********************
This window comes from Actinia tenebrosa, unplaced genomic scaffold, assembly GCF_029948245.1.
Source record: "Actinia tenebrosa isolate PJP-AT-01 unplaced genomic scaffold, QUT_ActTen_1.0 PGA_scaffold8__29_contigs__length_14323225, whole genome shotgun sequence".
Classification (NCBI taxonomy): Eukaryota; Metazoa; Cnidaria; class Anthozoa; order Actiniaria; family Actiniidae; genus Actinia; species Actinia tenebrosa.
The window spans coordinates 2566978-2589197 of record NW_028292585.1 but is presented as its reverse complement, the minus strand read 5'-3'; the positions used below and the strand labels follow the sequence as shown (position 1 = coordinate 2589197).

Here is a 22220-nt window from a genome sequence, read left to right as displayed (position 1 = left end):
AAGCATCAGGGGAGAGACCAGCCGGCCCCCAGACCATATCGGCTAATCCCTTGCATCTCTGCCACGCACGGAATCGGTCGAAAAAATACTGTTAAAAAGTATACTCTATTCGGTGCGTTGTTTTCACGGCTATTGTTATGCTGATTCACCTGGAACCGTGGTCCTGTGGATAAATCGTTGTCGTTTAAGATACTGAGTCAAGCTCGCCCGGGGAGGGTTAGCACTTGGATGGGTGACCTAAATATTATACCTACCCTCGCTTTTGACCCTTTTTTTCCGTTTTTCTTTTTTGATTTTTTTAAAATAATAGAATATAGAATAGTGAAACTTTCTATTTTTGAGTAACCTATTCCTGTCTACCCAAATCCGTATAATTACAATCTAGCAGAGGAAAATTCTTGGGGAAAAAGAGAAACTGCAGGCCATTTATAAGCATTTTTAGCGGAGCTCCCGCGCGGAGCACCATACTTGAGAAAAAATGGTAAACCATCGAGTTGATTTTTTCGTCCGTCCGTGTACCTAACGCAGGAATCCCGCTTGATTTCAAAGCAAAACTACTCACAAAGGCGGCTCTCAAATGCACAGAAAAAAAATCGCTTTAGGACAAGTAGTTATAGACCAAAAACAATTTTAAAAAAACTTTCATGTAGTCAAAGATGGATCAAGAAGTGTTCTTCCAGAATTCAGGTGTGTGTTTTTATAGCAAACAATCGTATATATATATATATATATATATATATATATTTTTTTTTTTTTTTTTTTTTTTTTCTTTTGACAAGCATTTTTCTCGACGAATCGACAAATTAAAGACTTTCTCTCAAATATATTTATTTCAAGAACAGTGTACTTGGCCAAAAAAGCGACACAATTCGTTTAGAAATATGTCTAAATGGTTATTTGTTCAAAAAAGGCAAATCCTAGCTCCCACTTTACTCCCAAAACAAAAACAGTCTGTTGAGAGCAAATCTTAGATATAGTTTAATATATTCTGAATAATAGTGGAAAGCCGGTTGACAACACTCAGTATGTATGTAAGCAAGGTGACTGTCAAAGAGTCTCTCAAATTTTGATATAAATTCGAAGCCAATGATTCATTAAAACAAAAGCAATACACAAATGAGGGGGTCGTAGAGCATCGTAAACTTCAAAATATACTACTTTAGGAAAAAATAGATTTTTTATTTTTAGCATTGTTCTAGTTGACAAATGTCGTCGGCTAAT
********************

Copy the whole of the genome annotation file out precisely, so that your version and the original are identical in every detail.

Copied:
This window comes from Actinia tenebrosa, unplaced genomic scaffold, assembly GCF_029948245.1.
Source record: "Actinia tenebrosa isolate PJP-AT-01 unplaced genomic scaffold, QUT_ActTen_1.0 PGA_scaffold8__29_contigs__length_14323225, whole genome shotgun sequence".
Classification (NCBI taxonomy): Eukaryota; Metazoa; Cnidaria; class Anthozoa; order Actiniaria; family Actiniidae; genus Actinia; species Actinia tenebrosa.
The window spans coordinates 2566978-2589197 of record NW_028292585.1 but is presented as its reverse complement, the minus strand read 5'-3'; the positions used below and the strand labels follow the sequence as shown (position 1 = coordinate 2589197).

Here is a 22220-nt window from a genome sequence, read left to right as displayed (position 1 = left end):
AAGCATCAGGGGAGAGACCAGCCGGCCCCCAGACCATATCGGCTAATCCCTTGCATCTCTGCCACGCACGGAATCGGTCGAAAAAATACTGTTAAAAAGTATACTCTATTCGGTGCGTTGTTTTCACGGCTATTGTTATGCTGATTCACCTGGAACCGTGGTCCTGTGGATAAATCGTTGTCGTTTAAGATACTGAGTCAAGCTCGCCCGGGGAGGGTTAGCACTTGGATGGGTGACCTAAATATTATACCTACCCTCGCTTTTGACCCTTTTTTTCCGTTTTTCTTTTTTGATTTTTTTAAAATAATAGAATATAGAATAGTGAAACTTTCTATTTTTGAGTAACCTATTCCTGTCTACCCAAATCCGTATAATTACAATCTAGCAGAGGAAAATTCTTGGGGAAAAAGAGAAACTGCAGGCCATTTATAAGCATTTTTAGCGGAGCTCCCGCGCGGAGCACCATACTTGAGAAAAAATGGTAAACCATCGAGTTGATTTTTTCGTCCGTCCGTGTACCTAACGCAGGAATCCCGCTTGATTTCAAAGCAAAACTACTCACAAAGGCGGCTCTCAAATGCACAGAAAAAAAATCGCTTTAGGACAAGTAGTTATAGACCAAAAACAATTTTAAAAAAACTTTCATGTAGTCAAAGATGGATCAAGAAGTGTTCTTCCAGAATTCAGGTGTGTGTTTTTATAGCAAACAATCGTATATATATATATATATATATATATATATATTTTTTTTTTTTTTTTTTTTTTTTTCTTTTGACAAGCATTTTTCTCGACGAATCGACAAATTAAAGACTTTCTCTCAAATATATTTATTTCAAGAACAGTGTACTTGGCCAAAAAAGCGACACAATTCGTTTAGAAATATGTCTAAATGGTTATTTGTTCAAAAAAGGCAAATCCTAGCTCCCACTTTACTCCCAAAACAAAAACAGTCTGTTGAGAGCAAATCTTAGATATAGTTTAATATATTCTGAATAATAGTGGAAAGCCGGTTGACAACACTCAGTATGTATGTAAGCAAGGTGACTGTCAAAGAGTCTCTCAAATTTTGATATAAATTCGAAGCCAATGATTCATTAAAACAAAAGCAATACACAAATGAGGGGGTCGTAGAGCATCGTAAACTTCAAAATATACTACTTTAGGAAAAAATAGATTTTTTATTTTTAGCATTGTTCTAGTTGACAAATGTCGTCGGCTAAT